moved from Otsego Co. to Chautauqua in 1832. The records 
of the First Baptist Church of Ripley show that Rev. Sawin be- 
came its Pastor in 1834 and served the church till 1837. He was 
succeeded in the pastorate by his brother, Rev. John Sawin. 

Rev. Saw in's sermons were usually expository. The last ser- 
mon the author remembers hearing him preach was on "Christ 
in Prophecy." It was marvelous for its grasp of the subject, for 
its many scripture quotations from memory, and its poetical 
imagery. The writer has recalled the impressions of that dis- 
course for many years. Uncle George was in the congregation 
when the writer preached his first discourse in the Baptist Church 

Born August 25, 1888 

Tennant Family Genealogy. 253 

on Ripley Hill. His venerable form was an inspiration to the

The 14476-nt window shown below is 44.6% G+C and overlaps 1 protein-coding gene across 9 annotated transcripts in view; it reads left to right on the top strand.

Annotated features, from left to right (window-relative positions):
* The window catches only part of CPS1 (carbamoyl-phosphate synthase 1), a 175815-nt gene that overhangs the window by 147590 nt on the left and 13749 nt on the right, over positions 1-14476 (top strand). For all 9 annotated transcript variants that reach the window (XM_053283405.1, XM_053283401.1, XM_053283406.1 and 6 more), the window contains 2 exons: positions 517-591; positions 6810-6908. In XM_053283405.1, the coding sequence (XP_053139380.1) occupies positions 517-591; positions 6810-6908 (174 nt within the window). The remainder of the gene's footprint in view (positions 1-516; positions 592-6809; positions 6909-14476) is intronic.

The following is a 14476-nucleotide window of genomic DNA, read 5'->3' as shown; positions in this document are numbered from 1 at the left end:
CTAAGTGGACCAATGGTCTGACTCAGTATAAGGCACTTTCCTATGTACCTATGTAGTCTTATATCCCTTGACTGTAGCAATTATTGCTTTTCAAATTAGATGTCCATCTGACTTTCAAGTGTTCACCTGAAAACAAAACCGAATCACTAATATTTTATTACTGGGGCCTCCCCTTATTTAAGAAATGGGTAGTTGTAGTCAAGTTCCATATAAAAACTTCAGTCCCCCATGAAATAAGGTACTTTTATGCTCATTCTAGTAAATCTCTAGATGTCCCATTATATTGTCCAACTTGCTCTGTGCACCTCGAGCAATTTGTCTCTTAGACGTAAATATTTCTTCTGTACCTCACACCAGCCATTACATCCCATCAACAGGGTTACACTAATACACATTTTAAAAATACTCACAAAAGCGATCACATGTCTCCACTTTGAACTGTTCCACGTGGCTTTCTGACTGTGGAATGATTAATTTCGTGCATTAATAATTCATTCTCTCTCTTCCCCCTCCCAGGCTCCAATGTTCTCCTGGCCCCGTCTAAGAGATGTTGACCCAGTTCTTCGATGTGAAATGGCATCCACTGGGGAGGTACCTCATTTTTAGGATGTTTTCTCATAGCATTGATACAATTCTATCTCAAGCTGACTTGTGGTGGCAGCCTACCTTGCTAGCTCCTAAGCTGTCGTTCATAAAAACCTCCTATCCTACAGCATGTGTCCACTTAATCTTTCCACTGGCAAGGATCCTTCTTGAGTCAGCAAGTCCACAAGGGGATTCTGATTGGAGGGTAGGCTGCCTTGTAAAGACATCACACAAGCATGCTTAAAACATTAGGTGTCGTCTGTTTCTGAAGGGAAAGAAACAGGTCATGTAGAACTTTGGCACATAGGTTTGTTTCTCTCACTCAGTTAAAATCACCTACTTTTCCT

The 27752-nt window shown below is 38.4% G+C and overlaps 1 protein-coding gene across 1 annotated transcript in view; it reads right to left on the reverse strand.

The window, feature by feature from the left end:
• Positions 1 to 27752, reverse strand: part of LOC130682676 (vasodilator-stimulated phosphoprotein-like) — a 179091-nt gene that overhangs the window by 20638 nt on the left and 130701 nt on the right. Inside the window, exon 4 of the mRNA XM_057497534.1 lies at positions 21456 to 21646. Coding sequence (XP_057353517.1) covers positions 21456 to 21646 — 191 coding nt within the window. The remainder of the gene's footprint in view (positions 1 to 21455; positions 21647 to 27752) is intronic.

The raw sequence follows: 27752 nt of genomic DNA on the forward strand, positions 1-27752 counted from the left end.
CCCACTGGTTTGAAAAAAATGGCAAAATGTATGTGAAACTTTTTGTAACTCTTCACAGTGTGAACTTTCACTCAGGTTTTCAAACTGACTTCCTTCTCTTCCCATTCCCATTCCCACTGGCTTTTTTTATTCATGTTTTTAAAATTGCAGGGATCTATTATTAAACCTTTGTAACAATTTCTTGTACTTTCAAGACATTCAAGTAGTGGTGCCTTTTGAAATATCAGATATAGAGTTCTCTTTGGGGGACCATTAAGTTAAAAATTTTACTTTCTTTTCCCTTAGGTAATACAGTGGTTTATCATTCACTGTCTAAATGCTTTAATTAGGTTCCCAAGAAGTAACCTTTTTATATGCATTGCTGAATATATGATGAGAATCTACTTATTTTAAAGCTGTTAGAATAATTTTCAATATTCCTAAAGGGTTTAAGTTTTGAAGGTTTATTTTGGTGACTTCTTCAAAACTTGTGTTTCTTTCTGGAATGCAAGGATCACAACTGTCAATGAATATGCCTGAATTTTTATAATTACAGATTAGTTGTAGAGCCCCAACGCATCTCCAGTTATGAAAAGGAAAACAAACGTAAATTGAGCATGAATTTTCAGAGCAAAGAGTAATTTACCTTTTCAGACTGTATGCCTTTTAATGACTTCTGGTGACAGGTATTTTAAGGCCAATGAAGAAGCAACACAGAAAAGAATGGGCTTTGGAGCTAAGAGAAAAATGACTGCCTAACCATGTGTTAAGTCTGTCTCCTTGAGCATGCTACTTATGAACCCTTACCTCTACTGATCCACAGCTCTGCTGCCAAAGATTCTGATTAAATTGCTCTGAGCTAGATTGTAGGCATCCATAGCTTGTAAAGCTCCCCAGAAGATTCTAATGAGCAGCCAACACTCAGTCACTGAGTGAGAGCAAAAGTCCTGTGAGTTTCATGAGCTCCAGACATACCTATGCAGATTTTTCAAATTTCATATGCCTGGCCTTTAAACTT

young preacher, as he tried to speak upon the theme, "God, the 
Support and Defense of the Church." 

The writer remembers well the last visit he made his uncle 
George. His venerable form was lying" peacefully on his death- 
bed, waiting" for the summons of the Master and Savior to call 
him to his blessed reward, his eternal home. "With a low, 
trembling" voice but with perfect clearness and composure, he re- 
peated, word for word, the following" beautiful hymn, from the 
Psalmist, Xo. 835. 

"How sweet and awful is the place, 

With Christ within the doors, 
While everlasting Love displays 

The choicest of her stores; 

Wdnle all our hearts and every song, 

Join to admire the feast ; 
Each of us cries with thankful tongue, 

Lord, why was I a guest? 

Why was I made to hear thy voice. 

And enter while there is room, 
When thousands make a wretched choice, 

And rather starve than come ? 

'Twas the same love that spread the feast 

That sweetly forced us in ;